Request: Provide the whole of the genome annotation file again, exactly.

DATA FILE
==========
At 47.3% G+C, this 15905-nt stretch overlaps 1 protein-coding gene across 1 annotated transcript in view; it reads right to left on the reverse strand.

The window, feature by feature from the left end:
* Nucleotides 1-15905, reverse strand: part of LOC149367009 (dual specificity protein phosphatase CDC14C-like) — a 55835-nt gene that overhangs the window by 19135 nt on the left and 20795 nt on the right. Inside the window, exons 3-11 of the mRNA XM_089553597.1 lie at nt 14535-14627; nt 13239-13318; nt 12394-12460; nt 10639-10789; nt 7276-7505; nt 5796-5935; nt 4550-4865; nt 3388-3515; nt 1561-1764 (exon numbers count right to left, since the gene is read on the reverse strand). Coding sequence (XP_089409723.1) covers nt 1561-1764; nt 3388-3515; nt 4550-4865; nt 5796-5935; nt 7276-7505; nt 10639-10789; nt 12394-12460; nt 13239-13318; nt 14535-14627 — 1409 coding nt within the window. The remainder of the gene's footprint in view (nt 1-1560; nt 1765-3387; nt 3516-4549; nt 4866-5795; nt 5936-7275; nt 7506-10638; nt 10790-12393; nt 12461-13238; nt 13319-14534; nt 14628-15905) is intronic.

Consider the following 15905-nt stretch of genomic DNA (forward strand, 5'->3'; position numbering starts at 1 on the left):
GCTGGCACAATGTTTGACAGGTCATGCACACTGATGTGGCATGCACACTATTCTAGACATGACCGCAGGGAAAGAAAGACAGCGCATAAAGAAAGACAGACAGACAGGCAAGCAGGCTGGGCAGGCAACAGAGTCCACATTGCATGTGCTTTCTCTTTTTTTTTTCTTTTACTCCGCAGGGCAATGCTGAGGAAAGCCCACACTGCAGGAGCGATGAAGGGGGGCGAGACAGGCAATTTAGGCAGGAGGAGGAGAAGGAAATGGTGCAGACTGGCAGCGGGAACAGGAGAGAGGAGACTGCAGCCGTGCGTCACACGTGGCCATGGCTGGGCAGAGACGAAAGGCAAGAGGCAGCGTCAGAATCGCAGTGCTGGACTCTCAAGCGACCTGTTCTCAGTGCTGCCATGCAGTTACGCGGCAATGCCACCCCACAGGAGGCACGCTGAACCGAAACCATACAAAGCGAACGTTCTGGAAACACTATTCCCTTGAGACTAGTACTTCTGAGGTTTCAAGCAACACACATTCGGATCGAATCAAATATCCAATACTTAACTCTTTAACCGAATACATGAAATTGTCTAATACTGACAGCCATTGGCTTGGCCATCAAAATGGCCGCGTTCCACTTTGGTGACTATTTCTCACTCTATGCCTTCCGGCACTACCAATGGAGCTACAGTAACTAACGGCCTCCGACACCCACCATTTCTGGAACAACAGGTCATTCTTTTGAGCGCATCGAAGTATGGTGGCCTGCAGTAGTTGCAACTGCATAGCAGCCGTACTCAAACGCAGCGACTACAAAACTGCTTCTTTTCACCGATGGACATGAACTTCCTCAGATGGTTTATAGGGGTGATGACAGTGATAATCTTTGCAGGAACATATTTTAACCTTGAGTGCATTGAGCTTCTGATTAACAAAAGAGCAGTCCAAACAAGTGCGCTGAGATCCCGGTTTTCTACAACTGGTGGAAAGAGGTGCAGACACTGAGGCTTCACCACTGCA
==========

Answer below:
At 47.3% G+C, this 15905-nt stretch overlaps 1 protein-coding gene across 1 annotated transcript in view; it reads right to left on the reverse strand.

The window, feature by feature from the left end:
* Nucleotides 1-15905, reverse strand: part of LOC149367009 (dual specificity protein phosphatase CDC14C-like) — a 55835-nt gene that overhangs the window by 19135 nt on the left and 20795 nt on the right. Inside the window, exons 3-11 of the mRNA XM_089553597.1 lie at nt 14535-14627; nt 13239-13318; nt 12394-12460; nt 10639-10789; nt 7276-7505; nt 5796-5935; nt 4550-4865; nt 3388-3515; nt 1561-1764 (exon numbers count right to left, since the gene is read on the reverse strand). Coding sequence (XP_089409723.1) covers nt 1561-1764; nt 3388-3515; nt 4550-4865; nt 5796-5935; nt 7276-7505; nt 10639-10789; nt 12394-12460; nt 13239-13318; nt 14535-14627 — 1409 coding nt within the window. The remainder of the gene's footprint in view (nt 1-1560; nt 1765-3387; nt 3516-4549; nt 4866-5795; nt 5936-7275; nt 7506-10638; nt 10790-12393; nt 12461-13238; nt 13319-14534; nt 14628-15905) is intronic.

Consider the following 15905-nt stretch of genomic DNA (forward strand, 5'->3'; position numbering starts at 1 on the left):
GCTGGCACAATGTTTGACAGGTCATGCACACTGATGTGGCATGCACACTATTCTAGACATGACCGCAGGGAAAGAAAGACAGCGCATAAAGAAAGACAGACAGACAGGCAAGCAGGCTGGGCAGGCAACAGAGTCCACATTGCATGTGCTTTCTCTTTTTTTTTTCTTTTACTCCGCAGGGCAATGCTGAGGAAAGCCCACACTGCAGGAGCGATGAAGGGGGGCGAGACAGGCAATTTAGGCAGGAGGAGGAGAAGGAAATGGTGCAGACTGGCAGCGGGAACAGGAGAGAGGAGACTGCAGCCGTGCGTCACACGTGGCCATGGCTGGGCAGAGACGAAAGGCAAGAGGCAGCGTCAGAATCGCAGTGCTGGACTCTCAAGCGACCTGTTCTCAGTGCTGCCATGCAGTTACGCGGCAATGCCACCCCACAGGAGGCACGCTGAACCGAAACCATACAAAGCGAACGTTCTGGAAACACTATTCCCTTGAGACTAGTACTTCTGAGGTTTCAAGCAACACACATTCGGATCGAATCAAATATCCAATACTTAACTCTTTAACCGAATACATGAAATTGTCTAATACTGACAGCCATTGGCTTGGCCATCAAAATGGCCGCGTTCCACTTTGGTGACTATTTCTCACTCTATGCCTTCCGGCACTACCAATGGAGCTACAGTAACTAACGGCCTCCGACACCCACCATTTCTGGAACAACAGGTCATTCTTTTGAGCGCATCGAAGTATGGTGGCCTGCAGTAGTTGCAACTGCATAGCAGCCGTACTCAAACGCAGCGACTACAAAACTGCTTCTTTTCACCGATGGACATGAACTTCCTCAGATGGTTTATAGGGGTGATGACAGTGATAATCTTTGCAGGAACATATTTTAACCTTGAGTGCATTGAGCTTCTGATTAACAAAAGAGCAGTCCAAACAAGTGCGCTGAGATCCCGGTTTTCTACAACTGGTGGAAAGAGGTGCAGACACTGAGGCTTCACCACTGCA